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Statement by the Minister of Foreign Affairs of Estonia at the Roundtable Discussion on Responsibility to Protect: Deepening our commitment to mass atrocity prevention

01.10.2012

Excellencies,

Ladies and Gentlemen,

 

Firstly, I would like to thank you inviting Estonia to this meeting of R2P friends.

Responsibility to Protect is undoubtedly an increasingly important concept in international relations and security. Estonia is a firm supporter of the R2P principle to protect people from ethnic cleansing, genocide, war crimes and crimes against humanity, adopted in 2005, and would like to contribute to its further elaboration , and we look forward to work closer with you.

 

Ladies and Gentlemen,

Today the content of R2P is not debated. The revolutionary or transitional developments of the past couple of years have raised awareness of the R2P concept. The difficulty, however, lies with its application: when governments do not live up to their ultimate responsibility to protect its population from the atrocities defined as the R2P crimes, the international community must take the responsibility to react, and act.

 

However the keywords for understanding the concept are prevention and accountability, the human rights and fundamental freedoms, including the rights of women and the child. We must explain it more and better as very often the concept has been misleadingly seen as being related to a military intervention only.

 

R2P also means making the most of new technologies in the service of fundamental rights and freedoms. Today, new media make it impossible to hide war crimes both on and off the battlefield. Modern technology brings home the reality and horror of war. Therefore, we must recognize the important role of the technology in advancing human rights. World-wide communication and growing interconnectedness means that every situation that could possibly lead to the worst crimes against civilian population will be known. A strong civil society and media, equipped with modern technological solutions, makes it impossible to argue for inaction.

 

Dear friends of R2P,

 

Accountability is one of those tools without which R2P cannot be enforced. Functioning legal system and law enforcement would not only put an end to the impunity but also serve as a deterrent. In this context I would also highlight the importance of transitional justice mechanisms. In more complicated cases the international criminal justice system, especially the International Criminal Court, plays a crucial role in providing timely and decisive responses to such crimes. Possible and pending investigations by the Court may deter further atrocities, prevent their escalation or accelerate their end. Therefore it is essential to cooperate with the Court and apprehend those it has indicted.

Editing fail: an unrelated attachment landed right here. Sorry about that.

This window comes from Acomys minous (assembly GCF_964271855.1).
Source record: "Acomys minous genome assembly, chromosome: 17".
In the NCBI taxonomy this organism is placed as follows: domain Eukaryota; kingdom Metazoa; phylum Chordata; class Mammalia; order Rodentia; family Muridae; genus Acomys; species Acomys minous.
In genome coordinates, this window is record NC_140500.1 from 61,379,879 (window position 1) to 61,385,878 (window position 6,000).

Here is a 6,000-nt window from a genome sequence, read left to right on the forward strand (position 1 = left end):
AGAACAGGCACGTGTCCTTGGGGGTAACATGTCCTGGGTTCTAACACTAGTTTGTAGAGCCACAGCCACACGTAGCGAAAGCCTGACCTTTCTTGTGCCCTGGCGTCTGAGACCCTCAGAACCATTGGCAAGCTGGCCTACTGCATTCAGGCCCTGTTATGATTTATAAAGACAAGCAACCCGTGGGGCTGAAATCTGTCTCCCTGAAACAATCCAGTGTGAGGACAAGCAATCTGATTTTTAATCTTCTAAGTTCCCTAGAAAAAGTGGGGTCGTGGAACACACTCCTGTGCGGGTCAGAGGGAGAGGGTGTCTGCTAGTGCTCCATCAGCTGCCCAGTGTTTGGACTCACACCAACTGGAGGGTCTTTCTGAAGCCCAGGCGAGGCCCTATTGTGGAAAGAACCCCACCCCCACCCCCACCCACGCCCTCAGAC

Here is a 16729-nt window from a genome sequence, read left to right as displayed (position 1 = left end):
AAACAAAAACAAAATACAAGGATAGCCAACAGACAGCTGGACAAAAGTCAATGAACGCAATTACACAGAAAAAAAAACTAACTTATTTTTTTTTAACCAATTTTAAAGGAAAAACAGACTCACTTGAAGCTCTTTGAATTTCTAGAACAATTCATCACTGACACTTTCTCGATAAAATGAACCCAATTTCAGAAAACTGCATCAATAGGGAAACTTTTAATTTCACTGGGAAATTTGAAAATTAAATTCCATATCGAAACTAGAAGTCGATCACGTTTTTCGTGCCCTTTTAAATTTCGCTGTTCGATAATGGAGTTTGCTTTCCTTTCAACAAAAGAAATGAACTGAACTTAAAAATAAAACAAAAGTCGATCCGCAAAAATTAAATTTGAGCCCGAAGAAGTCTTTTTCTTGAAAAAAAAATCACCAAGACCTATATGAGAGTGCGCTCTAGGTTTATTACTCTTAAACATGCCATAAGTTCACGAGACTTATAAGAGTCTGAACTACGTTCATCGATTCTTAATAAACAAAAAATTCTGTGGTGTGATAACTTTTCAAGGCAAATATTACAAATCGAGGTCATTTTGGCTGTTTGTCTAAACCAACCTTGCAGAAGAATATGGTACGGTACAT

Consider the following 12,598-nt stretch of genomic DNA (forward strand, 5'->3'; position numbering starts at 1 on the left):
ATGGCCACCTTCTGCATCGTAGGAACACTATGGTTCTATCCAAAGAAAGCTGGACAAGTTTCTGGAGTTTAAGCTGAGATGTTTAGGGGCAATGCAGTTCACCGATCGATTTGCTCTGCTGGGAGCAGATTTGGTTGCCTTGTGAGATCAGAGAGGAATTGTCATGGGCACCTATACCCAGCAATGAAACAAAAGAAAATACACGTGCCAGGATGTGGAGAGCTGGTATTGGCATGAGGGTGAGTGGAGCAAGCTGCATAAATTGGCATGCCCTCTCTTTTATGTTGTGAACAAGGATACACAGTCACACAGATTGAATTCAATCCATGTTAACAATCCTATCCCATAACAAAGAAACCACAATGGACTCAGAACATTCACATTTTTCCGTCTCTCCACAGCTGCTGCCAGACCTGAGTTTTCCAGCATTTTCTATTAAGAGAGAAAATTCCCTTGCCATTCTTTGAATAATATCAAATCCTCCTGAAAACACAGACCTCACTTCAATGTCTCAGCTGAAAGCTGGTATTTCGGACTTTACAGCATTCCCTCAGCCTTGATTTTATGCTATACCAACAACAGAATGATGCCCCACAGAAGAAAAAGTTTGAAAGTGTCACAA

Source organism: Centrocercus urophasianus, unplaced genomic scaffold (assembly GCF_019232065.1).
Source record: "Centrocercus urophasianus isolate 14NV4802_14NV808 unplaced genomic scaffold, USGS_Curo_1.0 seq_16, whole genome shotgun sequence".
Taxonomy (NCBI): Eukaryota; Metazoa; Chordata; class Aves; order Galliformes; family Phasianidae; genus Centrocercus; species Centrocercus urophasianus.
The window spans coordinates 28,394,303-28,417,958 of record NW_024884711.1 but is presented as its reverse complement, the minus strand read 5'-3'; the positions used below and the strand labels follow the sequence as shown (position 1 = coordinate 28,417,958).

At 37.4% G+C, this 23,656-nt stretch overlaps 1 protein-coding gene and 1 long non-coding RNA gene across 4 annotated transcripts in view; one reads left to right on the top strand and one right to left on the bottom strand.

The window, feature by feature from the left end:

Recently we have witnessed the complete breakdown of any semblance of the rule of law in Syria. We continue to see extensive human rights and international humanitarian law abuses. It appears that both sides have committed serious international crimes. Yet we still see no solution. We cannot look on and wait for the violence to spread even more widely. The Security Council – especially its permanent members – must overcome their differences and find a solution to this bloodshed. There has to be as well an ICC involvement.

 

Ladies and Gentlemen,

Experience shows that if we fail to act responsibly, we will, in the end, be forced to do so. There is the need to take responsibility, and to do more. The Human Rights Council is an important organ with essential functions to respond and draw attention to emergencies that might give rise to R2P crimes. Estonia looks forward to becoming a member of the Human Rights Council and to working proactively towards the fulfillment of its mandate from 2013 onwards.

 

To conclude, Estonia would like to become a member of R2P Group of Friends here in New York to be engage even more actively in the future.

 

Ladies and gentlemen, let us put some effort into making the world a better place. Because we know that inaction is not an option.

 

I thank you, and I wish you a lively continuation of the discussion.

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